When Duke star RJ Barrett was drafted by the New York Knicks, he was thrilled. His grandfather was a huge Knicks fan, his father Rowan played for St. John’s and we believe his mother grew up in the city.
It was, in a real sense, a homecoming.
Except of course that James Dolan owns the Knicks and Dolan, like Washington Redskins owner Daniel Snyder, who is now deeply unpopular among Redskins fans, is the definition of failure in sports ownership.
In fairness, Dolan also owns the New York Rangers and he’s mostly left them alone lately and the team has at least been more succesful than the Knicks.
Ah, the Knicks.
It’s hard to remember all the stupid things the man has done so we would refer you to Wikipedia for a comprehensive list of poor decisions and personal failures.
The greatest franchises - the Boston Celtics, the New England Patriots, the San Antonio Spurs, the O’ Malley Dodgers and the pre-Steinbrenner Yankees - became great and stayed great because players trusted and respected owners, at least partly because they were honest, but also because they hired great people to run those franchises and let them do their jobs.
If you studied all these franchises and why they succeeded, we’re pretty sure you’d find that loyalty was one of the primary reasons they did.
That will never be the case for the Knicks as long as Dolan owns them. He’s thin-skinned and vengeful and shows no particular signs of loyalty to anyone other than, ludicrously, Isaiah Thomas (see the Wikipedia article for reasons why this is bizarre).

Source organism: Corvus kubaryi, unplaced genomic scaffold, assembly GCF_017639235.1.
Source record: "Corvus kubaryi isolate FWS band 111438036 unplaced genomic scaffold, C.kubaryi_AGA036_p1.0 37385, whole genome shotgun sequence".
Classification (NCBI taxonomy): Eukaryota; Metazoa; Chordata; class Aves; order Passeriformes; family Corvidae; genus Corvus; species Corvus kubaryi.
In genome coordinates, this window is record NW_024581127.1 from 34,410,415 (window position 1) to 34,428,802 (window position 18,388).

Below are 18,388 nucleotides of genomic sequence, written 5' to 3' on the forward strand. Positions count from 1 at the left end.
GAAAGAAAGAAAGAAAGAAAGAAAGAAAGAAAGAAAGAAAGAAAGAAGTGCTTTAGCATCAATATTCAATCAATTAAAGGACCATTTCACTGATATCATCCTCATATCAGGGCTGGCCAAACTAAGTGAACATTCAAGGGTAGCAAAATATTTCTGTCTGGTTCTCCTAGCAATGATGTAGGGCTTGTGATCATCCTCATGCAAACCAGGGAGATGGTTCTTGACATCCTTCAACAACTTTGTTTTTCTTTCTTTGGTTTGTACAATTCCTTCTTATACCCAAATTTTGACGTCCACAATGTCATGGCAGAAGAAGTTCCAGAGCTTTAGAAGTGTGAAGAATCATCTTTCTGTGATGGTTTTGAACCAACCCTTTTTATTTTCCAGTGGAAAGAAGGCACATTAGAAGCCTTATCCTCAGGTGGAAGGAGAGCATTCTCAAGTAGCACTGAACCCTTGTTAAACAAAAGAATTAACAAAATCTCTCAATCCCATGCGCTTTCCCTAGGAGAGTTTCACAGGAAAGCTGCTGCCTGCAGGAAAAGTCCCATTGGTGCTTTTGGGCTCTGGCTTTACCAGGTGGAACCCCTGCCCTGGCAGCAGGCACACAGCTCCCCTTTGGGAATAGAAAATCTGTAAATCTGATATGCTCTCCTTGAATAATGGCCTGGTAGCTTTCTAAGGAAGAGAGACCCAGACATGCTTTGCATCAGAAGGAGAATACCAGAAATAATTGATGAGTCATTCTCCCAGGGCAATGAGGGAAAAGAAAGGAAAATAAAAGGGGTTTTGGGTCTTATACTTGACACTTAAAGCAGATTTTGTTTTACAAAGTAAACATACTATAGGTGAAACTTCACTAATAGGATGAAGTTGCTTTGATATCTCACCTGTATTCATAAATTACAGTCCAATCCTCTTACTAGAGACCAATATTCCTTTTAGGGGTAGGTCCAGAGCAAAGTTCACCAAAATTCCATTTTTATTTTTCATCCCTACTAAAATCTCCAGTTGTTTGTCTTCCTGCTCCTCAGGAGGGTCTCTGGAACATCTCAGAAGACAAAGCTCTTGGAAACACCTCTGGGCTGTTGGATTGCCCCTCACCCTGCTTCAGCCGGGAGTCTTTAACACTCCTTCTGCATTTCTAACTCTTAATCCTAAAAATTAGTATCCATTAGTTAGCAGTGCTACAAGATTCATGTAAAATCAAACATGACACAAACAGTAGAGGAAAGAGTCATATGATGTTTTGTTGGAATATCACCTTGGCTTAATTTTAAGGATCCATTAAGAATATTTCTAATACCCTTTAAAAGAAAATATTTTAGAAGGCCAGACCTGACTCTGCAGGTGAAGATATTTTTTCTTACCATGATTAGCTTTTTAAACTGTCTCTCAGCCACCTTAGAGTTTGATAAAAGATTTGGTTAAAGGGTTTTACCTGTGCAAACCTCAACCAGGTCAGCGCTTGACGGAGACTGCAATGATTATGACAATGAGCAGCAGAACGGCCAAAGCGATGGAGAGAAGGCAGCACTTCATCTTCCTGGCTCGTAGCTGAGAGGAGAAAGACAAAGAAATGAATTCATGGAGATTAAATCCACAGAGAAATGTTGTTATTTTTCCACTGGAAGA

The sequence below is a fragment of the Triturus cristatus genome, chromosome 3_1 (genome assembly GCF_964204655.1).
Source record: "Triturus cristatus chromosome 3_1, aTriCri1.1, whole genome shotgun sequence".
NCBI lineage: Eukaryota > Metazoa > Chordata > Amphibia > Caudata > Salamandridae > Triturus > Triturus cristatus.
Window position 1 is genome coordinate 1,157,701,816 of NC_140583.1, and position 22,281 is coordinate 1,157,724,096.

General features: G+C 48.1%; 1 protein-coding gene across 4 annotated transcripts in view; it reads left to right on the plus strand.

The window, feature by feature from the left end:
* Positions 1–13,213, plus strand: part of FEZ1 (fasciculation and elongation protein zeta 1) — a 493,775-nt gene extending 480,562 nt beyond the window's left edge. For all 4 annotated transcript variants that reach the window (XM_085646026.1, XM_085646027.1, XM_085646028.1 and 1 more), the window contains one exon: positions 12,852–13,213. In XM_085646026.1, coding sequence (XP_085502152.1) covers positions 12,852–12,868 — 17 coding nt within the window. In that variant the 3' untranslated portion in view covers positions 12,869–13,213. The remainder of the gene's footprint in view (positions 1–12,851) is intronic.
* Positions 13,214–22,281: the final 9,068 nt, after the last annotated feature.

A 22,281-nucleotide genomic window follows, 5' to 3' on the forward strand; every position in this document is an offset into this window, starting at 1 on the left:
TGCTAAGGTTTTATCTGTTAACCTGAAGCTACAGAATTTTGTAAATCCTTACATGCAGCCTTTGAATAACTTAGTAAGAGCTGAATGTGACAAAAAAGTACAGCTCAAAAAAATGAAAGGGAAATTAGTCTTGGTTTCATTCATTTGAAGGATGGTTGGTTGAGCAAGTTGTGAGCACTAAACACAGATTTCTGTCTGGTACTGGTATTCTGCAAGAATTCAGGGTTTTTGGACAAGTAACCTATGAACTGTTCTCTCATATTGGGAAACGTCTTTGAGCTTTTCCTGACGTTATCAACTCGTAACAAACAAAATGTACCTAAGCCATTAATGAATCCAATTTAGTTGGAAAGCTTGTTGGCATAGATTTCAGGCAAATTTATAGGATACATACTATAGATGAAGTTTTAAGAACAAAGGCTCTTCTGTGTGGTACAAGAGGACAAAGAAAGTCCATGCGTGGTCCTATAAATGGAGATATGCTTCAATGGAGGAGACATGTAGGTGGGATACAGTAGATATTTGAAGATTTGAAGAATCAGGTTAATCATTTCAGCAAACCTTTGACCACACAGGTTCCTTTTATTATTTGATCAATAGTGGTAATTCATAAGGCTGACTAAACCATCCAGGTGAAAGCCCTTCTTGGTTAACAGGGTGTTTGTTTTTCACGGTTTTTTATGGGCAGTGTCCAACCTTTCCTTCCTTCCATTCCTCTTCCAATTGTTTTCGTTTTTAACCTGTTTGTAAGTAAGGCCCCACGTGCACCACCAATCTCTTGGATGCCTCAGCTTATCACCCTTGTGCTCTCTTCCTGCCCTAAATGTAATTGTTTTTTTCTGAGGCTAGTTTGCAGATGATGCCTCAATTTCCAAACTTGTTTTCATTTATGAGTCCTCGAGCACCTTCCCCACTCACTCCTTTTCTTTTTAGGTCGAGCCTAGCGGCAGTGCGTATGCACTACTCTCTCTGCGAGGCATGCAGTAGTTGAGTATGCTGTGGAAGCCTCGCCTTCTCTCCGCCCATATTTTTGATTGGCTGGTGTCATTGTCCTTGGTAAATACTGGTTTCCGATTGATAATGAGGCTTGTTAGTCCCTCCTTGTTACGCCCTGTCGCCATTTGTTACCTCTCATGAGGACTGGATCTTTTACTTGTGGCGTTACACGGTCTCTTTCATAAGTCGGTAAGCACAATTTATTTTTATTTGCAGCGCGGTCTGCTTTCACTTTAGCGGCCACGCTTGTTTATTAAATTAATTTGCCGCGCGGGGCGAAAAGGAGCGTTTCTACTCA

We saw this very recently when, just a few games in and with a newly overhauled roster, the Knicks threatened to fire respected coach David Fizdale if things didn't improve quickly - only to turn on a dime after one win - one! - and be excited again.
What’s the point of that? If you want to fire the man then fire him. But making a big deal out of threatening to do it? Who does that help?
The Knicks were shocked this past summer when high profile free agents passed them by and signed with other teams like the Brooklyn Nets.
They shouldn't have been. Those guys know exactly what’s going on with the Knicks and don’t want any part of it.
And while we hope that Barrett can continue to be happy with his dream team, at some point, the poor management and the losing is likely to grate on him. Duke was an exceptionally well run program. His own father runs the Canadian national basketball program and from all evidence does it very well.
Barrett knows what success looks like and he’s not seeing it in New York.
At some point he’s going to have to decide if his dream is worth the pain of consistent losing and whiplash management decisions. He may look at other teams and see the difference that good management makes and decide to set his dream team aside and go somewhere else and win again.
And who could blame him?